military exercises

The Russian president already has an extensive travel schedule when he arrives on Wednesday. After a visit last week to the far west of the Kaliningrad region, he flew in 11 time zones east to the eastern tip of Russia on Monday. On Tuesday, he visited the large-scale military exercises “Vostok 2022” scheduled to take place in the Sea of ​​Japan this week. Fifty thousand soldiers from Russia, in addition to two thousand soldiers from China, India, Mongolia, Belarus, Azerbaijan, Armenia, Laos and Syria, carried out military maneuvers by sea, land and air.

In Tokyo, the Vostok military exercises have sparked unrest in recent days. Warships sailed dangerously close to the Kuril Islands, which are disputed by Japan. Japanese Defense Minister Yasukazu Hamada said he interpreted the exercises as a “show of force against Japan” and “watched them closely.” Putin did not care. In a speech on Monday on the neighboring Kamchatka Peninsula, he did not miss the opportunity to personally offend Japan once again, declaring Russia the new “Land of the Rising Sun”.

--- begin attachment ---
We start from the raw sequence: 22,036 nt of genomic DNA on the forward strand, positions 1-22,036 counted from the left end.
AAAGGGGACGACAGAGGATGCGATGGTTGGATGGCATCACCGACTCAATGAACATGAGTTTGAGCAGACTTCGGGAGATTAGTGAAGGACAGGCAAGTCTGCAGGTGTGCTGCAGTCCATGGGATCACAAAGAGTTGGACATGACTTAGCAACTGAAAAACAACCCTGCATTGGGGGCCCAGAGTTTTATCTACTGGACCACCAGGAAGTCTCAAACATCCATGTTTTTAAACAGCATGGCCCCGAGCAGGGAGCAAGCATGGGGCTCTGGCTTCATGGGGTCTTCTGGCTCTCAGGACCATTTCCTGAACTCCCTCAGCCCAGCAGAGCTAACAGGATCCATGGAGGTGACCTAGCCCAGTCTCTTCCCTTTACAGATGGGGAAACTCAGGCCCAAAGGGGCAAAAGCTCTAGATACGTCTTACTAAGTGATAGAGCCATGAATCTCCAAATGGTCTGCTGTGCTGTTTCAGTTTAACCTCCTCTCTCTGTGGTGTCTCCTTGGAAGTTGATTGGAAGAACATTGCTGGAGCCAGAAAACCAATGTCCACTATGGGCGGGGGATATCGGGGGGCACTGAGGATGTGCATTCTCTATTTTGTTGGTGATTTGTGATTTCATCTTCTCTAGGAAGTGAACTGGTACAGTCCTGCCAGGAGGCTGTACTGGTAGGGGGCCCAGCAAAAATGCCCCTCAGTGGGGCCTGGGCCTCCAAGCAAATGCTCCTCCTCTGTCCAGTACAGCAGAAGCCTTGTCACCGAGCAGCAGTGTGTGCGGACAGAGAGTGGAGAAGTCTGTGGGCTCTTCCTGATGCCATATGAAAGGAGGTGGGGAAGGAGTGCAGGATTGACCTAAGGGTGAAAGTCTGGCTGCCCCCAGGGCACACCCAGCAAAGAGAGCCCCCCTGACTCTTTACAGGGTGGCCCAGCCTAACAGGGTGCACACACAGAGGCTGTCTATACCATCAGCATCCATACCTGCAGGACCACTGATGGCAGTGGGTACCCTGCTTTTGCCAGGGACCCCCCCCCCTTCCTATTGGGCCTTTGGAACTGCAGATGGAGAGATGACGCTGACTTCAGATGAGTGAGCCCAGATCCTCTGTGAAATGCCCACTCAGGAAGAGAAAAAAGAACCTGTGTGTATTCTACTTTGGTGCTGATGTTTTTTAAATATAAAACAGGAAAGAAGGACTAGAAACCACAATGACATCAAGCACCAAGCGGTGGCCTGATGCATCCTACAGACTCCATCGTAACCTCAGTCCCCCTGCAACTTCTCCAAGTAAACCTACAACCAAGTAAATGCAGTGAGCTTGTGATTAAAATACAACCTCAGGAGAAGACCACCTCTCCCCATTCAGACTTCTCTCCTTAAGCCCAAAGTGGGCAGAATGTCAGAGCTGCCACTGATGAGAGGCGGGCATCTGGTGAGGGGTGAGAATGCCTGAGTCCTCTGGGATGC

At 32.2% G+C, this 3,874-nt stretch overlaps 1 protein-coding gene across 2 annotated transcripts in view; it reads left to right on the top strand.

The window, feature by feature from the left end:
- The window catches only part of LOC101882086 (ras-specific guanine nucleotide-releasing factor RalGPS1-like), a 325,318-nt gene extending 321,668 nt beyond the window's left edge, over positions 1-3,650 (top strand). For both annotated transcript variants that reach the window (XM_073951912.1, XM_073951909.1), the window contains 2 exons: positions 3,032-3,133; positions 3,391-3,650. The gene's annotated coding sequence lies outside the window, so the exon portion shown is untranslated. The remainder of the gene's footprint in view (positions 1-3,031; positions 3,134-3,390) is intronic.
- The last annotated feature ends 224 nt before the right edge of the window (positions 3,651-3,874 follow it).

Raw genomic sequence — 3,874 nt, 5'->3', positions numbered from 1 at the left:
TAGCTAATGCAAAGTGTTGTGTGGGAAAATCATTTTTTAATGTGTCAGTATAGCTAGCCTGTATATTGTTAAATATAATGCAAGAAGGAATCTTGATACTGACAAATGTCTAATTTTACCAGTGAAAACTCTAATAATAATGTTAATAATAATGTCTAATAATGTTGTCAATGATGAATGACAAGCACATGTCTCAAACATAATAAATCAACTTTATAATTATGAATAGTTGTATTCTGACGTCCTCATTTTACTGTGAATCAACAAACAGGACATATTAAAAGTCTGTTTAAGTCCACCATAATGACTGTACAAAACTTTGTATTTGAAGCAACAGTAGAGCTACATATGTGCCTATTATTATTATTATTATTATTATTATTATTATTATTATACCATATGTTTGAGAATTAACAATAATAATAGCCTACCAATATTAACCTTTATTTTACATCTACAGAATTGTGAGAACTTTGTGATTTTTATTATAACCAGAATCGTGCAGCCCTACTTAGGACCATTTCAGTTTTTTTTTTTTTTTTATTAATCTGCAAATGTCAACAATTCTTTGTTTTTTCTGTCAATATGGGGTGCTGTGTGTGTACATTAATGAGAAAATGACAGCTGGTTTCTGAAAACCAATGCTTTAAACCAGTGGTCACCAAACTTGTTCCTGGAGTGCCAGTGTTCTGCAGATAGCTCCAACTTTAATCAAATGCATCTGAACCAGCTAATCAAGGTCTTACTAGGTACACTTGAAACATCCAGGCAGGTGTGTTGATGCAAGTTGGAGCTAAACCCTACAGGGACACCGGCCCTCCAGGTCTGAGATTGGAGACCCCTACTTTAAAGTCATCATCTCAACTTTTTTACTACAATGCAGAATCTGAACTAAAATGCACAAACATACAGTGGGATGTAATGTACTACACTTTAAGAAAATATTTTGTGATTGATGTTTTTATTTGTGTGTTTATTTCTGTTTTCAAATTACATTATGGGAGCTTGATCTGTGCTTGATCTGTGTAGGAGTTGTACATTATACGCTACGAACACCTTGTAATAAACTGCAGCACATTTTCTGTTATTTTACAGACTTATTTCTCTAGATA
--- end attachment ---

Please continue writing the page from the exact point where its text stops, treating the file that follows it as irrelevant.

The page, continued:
Putin demonstrated again on Wednesday that he does not care about international rules, sanctions and anger. After winning the war, creating a “multipolar” world order – with Russia firmly anchored in the Asian side – was Putin’s greatest geopolitical ambition. What has become particularly clear this week in Vladivostok is that Putin’s own quest for “a new place for Russia in the changing world order” has also been plunged into a violent spiral.